I agree with Mike that there should be more time spent up front cataloguing and documenting the car's condition and everything that comes with it.  I tried to do that, but found that taking too many pictures along the way tended to drag out each process, as well as 'got in the way' of motivation and actually getting something done.  Hey - I'm being honest... having to stop after each step to take a pic tends to take the wind of my sails a little bit each time and makes things take SO much longer to do, which is why I don't have as many pics of various things as I maybe would've liked when it came time to put it all back together.  It's a necessary evil and should be done regardless of how much extra time it'll take.  It may take a little extra time up front, but will actually wind up saving time later in the way of identifying the parts (what the heck is this?!), locating said parts (where did I put it?!), head-scratching (now, where did this go again?).  I remember spending some extra time in each of those categories that could've been eliminated had I been a bit more organized [than I thought I was, anyway].

Eric

[Image: mach1sig2.gif]
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#7
(03-27-2019, 09:47 AM)scgamecock Wrote: For 85-90k I think I would be driving a new GT 500 or Z06 Vette.

Been down this road with the new tech car’s... Wound up selling and coming back to the Classic’s.... To each their own Smile
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#8
My ‘71 J Code Vert Restoration Costs: When you can’t or are not willing to complete certain aspects of a high level restoration yourself ( I know my area’s of expertise and my area’s of those aspects that are best left to qualified professionals...). The following is a breakdown of my costs associated with this restoration... Clearly, body and paint costs were over the top, but the final product speaks for itself.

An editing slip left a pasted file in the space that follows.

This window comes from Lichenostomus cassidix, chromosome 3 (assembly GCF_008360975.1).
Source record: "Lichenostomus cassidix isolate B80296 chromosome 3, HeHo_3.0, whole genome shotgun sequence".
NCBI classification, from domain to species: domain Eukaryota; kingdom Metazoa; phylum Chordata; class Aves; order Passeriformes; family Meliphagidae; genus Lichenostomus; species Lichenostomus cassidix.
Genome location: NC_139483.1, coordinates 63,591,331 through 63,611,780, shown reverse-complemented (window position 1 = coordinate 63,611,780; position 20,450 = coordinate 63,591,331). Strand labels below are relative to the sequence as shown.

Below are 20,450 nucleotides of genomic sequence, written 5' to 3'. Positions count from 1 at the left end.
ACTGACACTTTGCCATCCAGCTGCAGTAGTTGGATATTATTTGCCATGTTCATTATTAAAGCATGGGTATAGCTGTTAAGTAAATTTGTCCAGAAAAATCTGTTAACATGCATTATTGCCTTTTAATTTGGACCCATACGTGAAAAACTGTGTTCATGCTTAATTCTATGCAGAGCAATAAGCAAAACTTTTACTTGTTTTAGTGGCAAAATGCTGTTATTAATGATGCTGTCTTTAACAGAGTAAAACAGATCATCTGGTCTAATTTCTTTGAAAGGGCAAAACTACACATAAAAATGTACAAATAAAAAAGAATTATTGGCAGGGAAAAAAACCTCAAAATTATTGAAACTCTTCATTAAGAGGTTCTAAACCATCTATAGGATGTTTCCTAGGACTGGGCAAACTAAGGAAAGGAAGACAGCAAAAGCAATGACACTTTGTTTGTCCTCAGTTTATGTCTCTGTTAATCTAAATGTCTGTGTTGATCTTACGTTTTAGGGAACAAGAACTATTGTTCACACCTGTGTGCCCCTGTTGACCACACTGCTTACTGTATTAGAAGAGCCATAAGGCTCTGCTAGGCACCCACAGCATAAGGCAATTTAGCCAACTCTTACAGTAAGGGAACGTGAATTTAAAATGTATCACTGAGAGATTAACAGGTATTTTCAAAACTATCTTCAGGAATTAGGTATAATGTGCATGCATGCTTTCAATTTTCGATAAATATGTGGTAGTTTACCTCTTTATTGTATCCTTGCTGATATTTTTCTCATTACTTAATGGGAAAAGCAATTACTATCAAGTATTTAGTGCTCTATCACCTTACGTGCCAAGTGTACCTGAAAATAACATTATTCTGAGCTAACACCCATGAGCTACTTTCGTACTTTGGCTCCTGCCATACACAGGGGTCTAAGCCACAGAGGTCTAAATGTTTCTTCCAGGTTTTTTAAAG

$70K paint & body & other adjustments as necessary while at the restoration shop ($85/hr labor charge)...
$30K original #’s matching engine rebuild, including overall engine bay major component refurbishment (ie: $750 to have the original radiator re-cord. $2Kfor the correct #’s matching and date coded fully restored Rochester Quadrajet carburetor...) .
$2K Original #’s matching Transmission rebuild
$1.5 K Original 3:25-1 Trac-lok Rear end refurbishment
$3K Vert Top purchase & replacement
$1.5K Seats material purchase & reupholstered 
Approx. $30K in other parts procurement
*** Does not include the actual price I paid to purchase the car... 
I looked after the original vehicle complete disassembly, bagging, cataloguing, Old paint removal, Refurbishment of all parts not replaced with new, Running parts all over the country as required, Complete reassembly of the car... Voila... How to spend a cool $100K+ easily Smile Note: Costs to restore a car here in Canada and requiring either parts purchased or sent down to the USA, increase the original estimates by 40%... I had to pay this premium extensively for all parts purchased and the original components I sent down to have restored. These cost’s are in Canadian $$ It’s only money...
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#9
(03-27-2019, 06:40 PM)7173Vert Wrote: My ‘71 J Code Vert Restoration Costs:

$70K paint & body & other adjustments as necessary while at the restoration shop. $85/hr labor charge...
$30K engine rebuild, including overall engine bay major component refurbishment (ie: $750 to have the original radiator re-cord...) 
$2K Transmission rebuild
$1.5 K Trac-lok Rear end refurbishment
$3K Vert Top replacement
$1.5K Seats reupholstered 
Approx. $30K inother parts procurement
*** Does not include the actual price I paid to purchase the car... 
I looked after the original vehicle complete disassembly, bagging, cataloguing, Old paint removal, Refurbishment of all parts not replaced with new, Running parts all over the country as required, Complete reassembly of the car... Voila... How to spend a cool $100K+ easily Smile Note: This is in Canadian $$ It’s only money...

And while it was obviously a pricey endeavor, you saved an EXTREMELY RARE 1971 Mustang convertible.  And IMHO,  YOU did the marque proud in your dedicated efforts to put it back to as close as possible to how it was originally.  KUDOs!

Ray

1971 Boss 351  
1972 Q code 4 speed convertible 
1971 Mustang Sportsroof  351-2V FMX 
1973 Mach 1 (parts car)